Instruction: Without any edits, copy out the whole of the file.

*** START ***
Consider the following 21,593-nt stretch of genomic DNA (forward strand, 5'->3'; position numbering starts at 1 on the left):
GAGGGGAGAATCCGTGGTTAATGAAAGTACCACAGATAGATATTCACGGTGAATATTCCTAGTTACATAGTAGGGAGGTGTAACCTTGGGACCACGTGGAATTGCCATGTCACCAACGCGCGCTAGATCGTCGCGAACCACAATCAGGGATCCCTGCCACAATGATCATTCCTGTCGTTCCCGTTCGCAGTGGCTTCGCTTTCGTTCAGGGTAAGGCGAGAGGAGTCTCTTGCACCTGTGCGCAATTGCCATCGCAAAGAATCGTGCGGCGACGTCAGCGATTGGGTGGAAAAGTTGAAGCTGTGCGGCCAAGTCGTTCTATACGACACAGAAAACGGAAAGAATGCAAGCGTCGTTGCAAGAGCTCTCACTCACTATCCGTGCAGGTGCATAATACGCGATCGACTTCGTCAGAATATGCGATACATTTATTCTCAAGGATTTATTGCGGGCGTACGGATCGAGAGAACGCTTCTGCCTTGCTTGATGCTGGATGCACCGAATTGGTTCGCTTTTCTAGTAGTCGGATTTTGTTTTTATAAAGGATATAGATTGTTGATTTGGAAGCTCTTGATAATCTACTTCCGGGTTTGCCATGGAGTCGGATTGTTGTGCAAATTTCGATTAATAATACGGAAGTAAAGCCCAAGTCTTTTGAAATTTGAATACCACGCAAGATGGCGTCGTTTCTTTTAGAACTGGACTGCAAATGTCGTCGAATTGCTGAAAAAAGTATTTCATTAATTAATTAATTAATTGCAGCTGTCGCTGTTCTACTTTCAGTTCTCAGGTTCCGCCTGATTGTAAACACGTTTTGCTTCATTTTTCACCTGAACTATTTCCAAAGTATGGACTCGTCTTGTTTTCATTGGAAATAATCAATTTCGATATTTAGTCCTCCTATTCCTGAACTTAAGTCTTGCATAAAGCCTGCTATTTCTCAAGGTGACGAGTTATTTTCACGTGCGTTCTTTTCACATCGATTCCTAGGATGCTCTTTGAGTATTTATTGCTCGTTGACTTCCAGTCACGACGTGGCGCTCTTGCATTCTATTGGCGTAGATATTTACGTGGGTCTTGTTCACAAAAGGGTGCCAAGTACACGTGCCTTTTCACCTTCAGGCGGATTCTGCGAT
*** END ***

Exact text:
Consider the following 21,593-nt stretch of genomic DNA (forward strand, 5'->3'; position numbering starts at 1 on the left):
GAGGGGAGAATCCGTGGTTAATGAAAGTACCACAGATAGATATTCACGGTGAATATTCCTAGTTACATAGTAGGGAGGTGTAACCTTGGGACCACGTGGAATTGCCATGTCACCAACGCGCGCTAGATCGTCGCGAACCACAATCAGGGATCCCTGCCACAATGATCATTCCTGTCGTTCCCGTTCGCAGTGGCTTCGCTTTCGTTCAGGGTAAGGCGAGAGGAGTCTCTTGCACCTGTGCGCAATTGCCATCGCAAAGAATCGTGCGGCGACGTCAGCGATTGGGTGGAAAAGTTGAAGCTGTGCGGCCAAGTCGTTCTATACGACACAGAAAACGGAAAGAATGCAAGCGTCGTTGCAAGAGCTCTCACTCACTATCCGTGCAGGTGCATAATACGCGATCGACTTCGTCAGAATATGCGATACATTTATTCTCAAGGATTTATTGCGGGCGTACGGATCGAGAGAACGCTTCTGCCTTGCTTGATGCTGGATGCACCGAATTGGTTCGCTTTTCTAGTAGTCGGATTTTGTTTTTATAAAGGATATAGATTGTTGATTTGGAAGCTCTTGATAATCTACTTCCGGGTTTGCCATGGAGTCGGATTGTTGTGCAAATTTCGATTAATAATACGGAAGTAAAGCCCAAGTCTTTTGAAATTTGAATACCACGCAAGATGGCGTCGTTTCTTTTAGAACTGGACTGCAAATGTCGTCGAATTGCTGAAAAAAGTATTTCATTAATTAATTAATTAATTGCAGCTGTCGCTGTTCTACTTTCAGTTCTCAGGTTCCGCCTGATTGTAAACACGTTTTGCTTCATTTTTCACCTGAACTATTTCCAAAGTATGGACTCGTCTTGTTTTCATTGGAAATAATCAATTTCGATATTTAGTCCTCCTATTCCTGAACTTAAGTCTTGCATAAAGCCTGCTATTTCTCAAGGTGACGAGTTATTTTCACGTGCGTTCTTTTCACATCGATTCCTAGGATGCTCTTTGAGTATTTATTGCTCGTTGACTTCCAGTCACGACGTGGCGCTCTTGCATTCTATTGGCGTAGATATTTACGTGGGTCTTGTTCACAAAAGGGTGCCAAGTACACGTGCCTTTTCACCTTCAGGCGGATTCTGCGAT